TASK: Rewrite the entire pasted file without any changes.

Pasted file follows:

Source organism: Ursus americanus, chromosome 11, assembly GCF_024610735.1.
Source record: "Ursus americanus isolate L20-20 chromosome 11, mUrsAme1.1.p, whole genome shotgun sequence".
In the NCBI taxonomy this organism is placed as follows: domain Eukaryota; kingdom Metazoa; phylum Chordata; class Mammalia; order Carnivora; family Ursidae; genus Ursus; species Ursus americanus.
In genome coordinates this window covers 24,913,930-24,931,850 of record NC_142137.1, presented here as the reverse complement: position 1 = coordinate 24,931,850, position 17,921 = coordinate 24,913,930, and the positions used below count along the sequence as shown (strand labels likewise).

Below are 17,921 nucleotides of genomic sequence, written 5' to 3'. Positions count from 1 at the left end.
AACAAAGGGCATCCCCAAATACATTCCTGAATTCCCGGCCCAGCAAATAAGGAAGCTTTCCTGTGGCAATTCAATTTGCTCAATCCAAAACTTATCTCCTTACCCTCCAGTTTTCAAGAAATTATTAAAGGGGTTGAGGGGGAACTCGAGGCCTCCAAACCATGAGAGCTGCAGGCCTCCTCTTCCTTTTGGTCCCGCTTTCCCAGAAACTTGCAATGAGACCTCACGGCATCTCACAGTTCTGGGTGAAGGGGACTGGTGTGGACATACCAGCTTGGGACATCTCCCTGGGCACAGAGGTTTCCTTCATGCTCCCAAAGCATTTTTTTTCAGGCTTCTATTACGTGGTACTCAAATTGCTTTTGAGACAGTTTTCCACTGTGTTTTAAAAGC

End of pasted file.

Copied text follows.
Source organism: Ursus americanus, chromosome 11, assembly GCF_024610735.1.
Source record: "Ursus americanus isolate L20-20 chromosome 11, mUrsAme1.1.p, whole genome shotgun sequence".
In the NCBI taxonomy this organism is placed as follows: domain Eukaryota; kingdom Metazoa; phylum Chordata; class Mammalia; order Carnivora; family Ursidae; genus Ursus; species Ursus americanus.
In genome coordinates this window covers 24,913,930-24,931,850 of record NC_142137.1, presented here as the reverse complement: position 1 = coordinate 24,931,850, position 17,921 = coordinate 24,913,930, and the positions used below count along the sequence as shown (strand labels likewise).

Below are 17,921 nucleotides of genomic sequence, written 5' to 3'. Positions count from 1 at the left end.
AACAAAGGGCATCCCCAAATACATTCCTGAATTCCCGGCCCAGCAAATAAGGAAGCTTTCCTGTGGCAATTCAATTTGCTCAATCCAAAACTTATCTCCTTACCCTCCAGTTTTCAAGAAATTATTAAAGGGGTTGAGGGGGAACTCGAGGCCTCCAAACCATGAGAGCTGCAGGCCTCCTCTTCCTTTTGGTCCCGCTTTCCCAGAAACTTGCAATGAGACCTCACGGCATCTCACAGTTCTGGGTGAAGGGGACTGGTGTGGACATACCAGCTTGGGACATCTCCCTGGGCACAGAGGTTTCCTTCATGCTCCCAAAGCATTTTTTTTCAGGCTTCTATTACGTGGTACTCAAATTGCTTTTGAGACAGTTTTCCACTGTGTTTTAAAAGC